Austin has had quite the amazing adventure so far. Be sure to donate to his GoFundMe page and to support him on Instagram, @austinshike. Austin is over a month in and all donations go a long way! This post is more about I am going to let him take this one:
A ton has happened since my last update, so this one is quite long. BUT this isn't even half of it, and I'd say it's worth the read.
I'm currently in Hot Springs, North Carolina, a tiny town right on the edge of the French Broad River. The area is gorgeous, the people are friendly, and beer flows almost as fast as the river.
The interesting thing about Hot Springs is that the AT passes directly through the center of town, where usually I have to hitch hike in a few miles to other towns. So all the locals are privy to our hiker escapades, and I've been running in to fellow hikers I haven't seen since the first day!
But I last left off at Fontana Dam, right before the Great Smoky Mountain National Park, a pretty special part of the trail. The Smokies are the first piece of trail which is at crazy high elevations, including the highest point on the trail, Clingman's Dome, at ~6600 ft elevation. Along with elevation, the area is incredibly remote, meaning amazing views, but almost no chance to bail out if things get rough. The Smokies are an area which most hikers both fear, admire, and hold dear to their hearts.
I also learned the hard way that crazy elevation means crazy weather. Our second day in (of about eight days in total) a torrential downpour kept us in a shelter all afternoon. The next morning we awoke to pristine, silent forest, all of which was under two feet of snow. At first we were excited at the revelation of different terrain in a winter wonderland, but quickly we realized that the snow was still falling, everyone was wet, and staying warm was a thing of the past.
This caused us all to take considerably less mileage for a few days, and my feet have never been colder. Nights were spent huddling in a shelter hoping that Papa Smurf would be able to work some magic and start a fire. He usually succeeded and we were able to dry out our wet clothes, and the nights he didn't we would put on hard, frozen clothes the next morning. All in all, it was a trying experience to say the least.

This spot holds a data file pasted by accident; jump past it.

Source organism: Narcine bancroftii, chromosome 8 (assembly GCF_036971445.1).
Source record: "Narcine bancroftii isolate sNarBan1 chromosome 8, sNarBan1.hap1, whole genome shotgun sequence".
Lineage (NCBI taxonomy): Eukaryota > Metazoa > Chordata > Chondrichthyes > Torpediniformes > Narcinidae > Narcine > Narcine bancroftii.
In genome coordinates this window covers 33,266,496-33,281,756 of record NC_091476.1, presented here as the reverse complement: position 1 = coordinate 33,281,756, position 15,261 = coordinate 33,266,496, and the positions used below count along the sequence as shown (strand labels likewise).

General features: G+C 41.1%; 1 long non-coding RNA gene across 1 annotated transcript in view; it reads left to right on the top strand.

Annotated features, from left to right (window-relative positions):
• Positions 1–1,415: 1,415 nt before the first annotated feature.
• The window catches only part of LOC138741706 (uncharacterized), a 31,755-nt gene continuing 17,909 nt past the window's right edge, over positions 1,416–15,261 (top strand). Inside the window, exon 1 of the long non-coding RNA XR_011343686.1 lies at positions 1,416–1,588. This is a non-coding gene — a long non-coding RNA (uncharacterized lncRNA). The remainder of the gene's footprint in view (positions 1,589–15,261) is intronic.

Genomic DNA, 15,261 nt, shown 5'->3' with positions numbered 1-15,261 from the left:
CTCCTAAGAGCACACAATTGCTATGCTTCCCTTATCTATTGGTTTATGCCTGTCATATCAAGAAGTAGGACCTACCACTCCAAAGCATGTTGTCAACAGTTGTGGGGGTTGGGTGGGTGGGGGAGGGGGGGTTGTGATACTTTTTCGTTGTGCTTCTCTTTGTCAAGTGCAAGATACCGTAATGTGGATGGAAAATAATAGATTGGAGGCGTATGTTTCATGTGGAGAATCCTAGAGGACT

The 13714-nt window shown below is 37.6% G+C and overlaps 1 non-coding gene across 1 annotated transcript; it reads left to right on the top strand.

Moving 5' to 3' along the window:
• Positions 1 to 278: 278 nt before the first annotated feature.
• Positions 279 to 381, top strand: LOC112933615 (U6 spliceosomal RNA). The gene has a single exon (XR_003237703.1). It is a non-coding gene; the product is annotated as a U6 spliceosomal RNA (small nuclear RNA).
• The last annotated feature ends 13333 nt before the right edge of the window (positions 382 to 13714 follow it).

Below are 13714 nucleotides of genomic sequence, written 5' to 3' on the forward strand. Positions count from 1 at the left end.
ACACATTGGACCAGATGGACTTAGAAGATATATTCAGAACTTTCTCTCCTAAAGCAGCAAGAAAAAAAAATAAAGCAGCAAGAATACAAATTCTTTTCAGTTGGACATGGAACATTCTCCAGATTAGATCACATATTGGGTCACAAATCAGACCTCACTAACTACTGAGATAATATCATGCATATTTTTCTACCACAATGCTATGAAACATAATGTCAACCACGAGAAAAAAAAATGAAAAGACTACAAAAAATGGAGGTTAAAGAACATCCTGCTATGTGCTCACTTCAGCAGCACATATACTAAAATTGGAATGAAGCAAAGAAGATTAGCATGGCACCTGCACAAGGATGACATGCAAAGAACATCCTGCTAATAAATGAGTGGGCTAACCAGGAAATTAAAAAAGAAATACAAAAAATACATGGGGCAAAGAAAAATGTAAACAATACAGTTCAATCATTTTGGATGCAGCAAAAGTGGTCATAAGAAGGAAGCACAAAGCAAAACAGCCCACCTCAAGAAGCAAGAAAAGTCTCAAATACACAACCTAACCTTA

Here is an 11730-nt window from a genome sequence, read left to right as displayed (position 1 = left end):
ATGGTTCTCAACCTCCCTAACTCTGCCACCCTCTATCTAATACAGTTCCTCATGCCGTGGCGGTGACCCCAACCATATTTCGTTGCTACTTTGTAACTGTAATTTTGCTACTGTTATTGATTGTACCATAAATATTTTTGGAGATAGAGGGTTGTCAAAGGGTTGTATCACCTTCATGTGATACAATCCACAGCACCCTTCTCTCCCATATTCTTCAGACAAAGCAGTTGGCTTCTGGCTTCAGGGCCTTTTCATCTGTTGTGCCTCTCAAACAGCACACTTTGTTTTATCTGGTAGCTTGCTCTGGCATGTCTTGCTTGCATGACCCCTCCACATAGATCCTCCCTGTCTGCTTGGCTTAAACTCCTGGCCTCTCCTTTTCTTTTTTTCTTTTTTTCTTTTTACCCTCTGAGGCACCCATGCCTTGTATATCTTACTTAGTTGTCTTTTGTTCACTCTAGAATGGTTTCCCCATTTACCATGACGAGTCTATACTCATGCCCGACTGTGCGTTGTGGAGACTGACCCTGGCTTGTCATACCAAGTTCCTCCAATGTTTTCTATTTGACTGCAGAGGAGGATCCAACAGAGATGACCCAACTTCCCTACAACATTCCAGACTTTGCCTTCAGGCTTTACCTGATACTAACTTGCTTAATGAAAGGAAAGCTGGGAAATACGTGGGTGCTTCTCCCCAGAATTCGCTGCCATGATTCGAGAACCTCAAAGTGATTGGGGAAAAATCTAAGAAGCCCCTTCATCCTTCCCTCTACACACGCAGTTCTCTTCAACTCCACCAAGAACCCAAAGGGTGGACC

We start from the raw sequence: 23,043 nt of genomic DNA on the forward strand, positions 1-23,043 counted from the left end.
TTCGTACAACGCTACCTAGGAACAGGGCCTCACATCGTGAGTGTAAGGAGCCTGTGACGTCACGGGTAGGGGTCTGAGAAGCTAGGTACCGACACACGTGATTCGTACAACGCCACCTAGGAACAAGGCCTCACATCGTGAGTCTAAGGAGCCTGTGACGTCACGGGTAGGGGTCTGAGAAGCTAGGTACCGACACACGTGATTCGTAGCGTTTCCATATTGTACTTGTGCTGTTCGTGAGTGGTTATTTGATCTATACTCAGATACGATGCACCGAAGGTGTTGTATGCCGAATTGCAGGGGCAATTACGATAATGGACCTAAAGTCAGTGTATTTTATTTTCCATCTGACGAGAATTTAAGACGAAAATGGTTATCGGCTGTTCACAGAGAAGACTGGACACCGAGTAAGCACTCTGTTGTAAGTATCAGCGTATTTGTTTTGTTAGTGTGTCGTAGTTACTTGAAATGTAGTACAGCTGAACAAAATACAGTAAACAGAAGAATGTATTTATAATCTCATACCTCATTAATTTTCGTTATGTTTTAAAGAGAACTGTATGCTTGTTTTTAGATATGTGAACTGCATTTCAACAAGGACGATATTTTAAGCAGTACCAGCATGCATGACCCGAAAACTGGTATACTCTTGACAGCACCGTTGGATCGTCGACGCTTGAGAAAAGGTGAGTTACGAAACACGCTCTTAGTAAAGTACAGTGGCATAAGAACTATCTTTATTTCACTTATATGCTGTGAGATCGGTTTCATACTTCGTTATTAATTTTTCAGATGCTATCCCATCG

While most were able to make it out of the Smokies unscathed, a few people had to get off trail for good. The fifth day in I arrived at a shelter with the plans of stopping for a quick lunch before pushing on, but the trail decided otherwise. A young mother and her two kids were stuck there waiting out the weather, as well as a shivering woman bundled up in the corner. The mother, Anne Marie, pulled me aside and told me the other woman, whose name I will leave out for her privacy, had been in the shelter all day, refusing to eat or drink due to the fact she was hypothermic. The night before all of her gear had gotten wet, leading to her being unable to get warmth again. Anne Marie had been trying to get in contact with rangers but was unsuccessful so far.
I was lucky. I had cell service at this shelter and I was able to get in touch with the rangers. I gave them all the pertinent information they needed, helped them find our coordinates, and the rangers figured out a solution.
They were sending out a helicopter to save this woman.
So I stayed, acting as a man on the scene, and a few hours later two Blackhawk helicopters swooped in, dropping off members of the Air Force to pick up the hypothermic woman. They wrapped her in a litter, got her vitals, and airlifted her out of the Smokies. All the while helicopters beat a steady rhythm outside the shelter.
It was a chilling experience, realizing that a simple mistake, the wrong campsite, could put someone off trail for good. It wasn't the first time fate had plucked someone from the trail. A close friend of mine fell one night while walking to the bathroom, fracturing his arm and having to go home all the way to Germany. Things like this happen regularly out here, and without warning. It's a humbling experience.
But this update has turned into a real wall of text so I'll cut it off here. My next stop is Erwin, Tennessee in five or six days, and I'll get in touch then!
My high since the last update: Escaping the Smokies and having a lovely, sunny lunchtime siesta on top of Max Patch, pictured here.
My low since the last update: Wondering if my feet would ever get warm again after shivering in my sleeping bag for 45 minutes one night
Happy Trails Everyone!"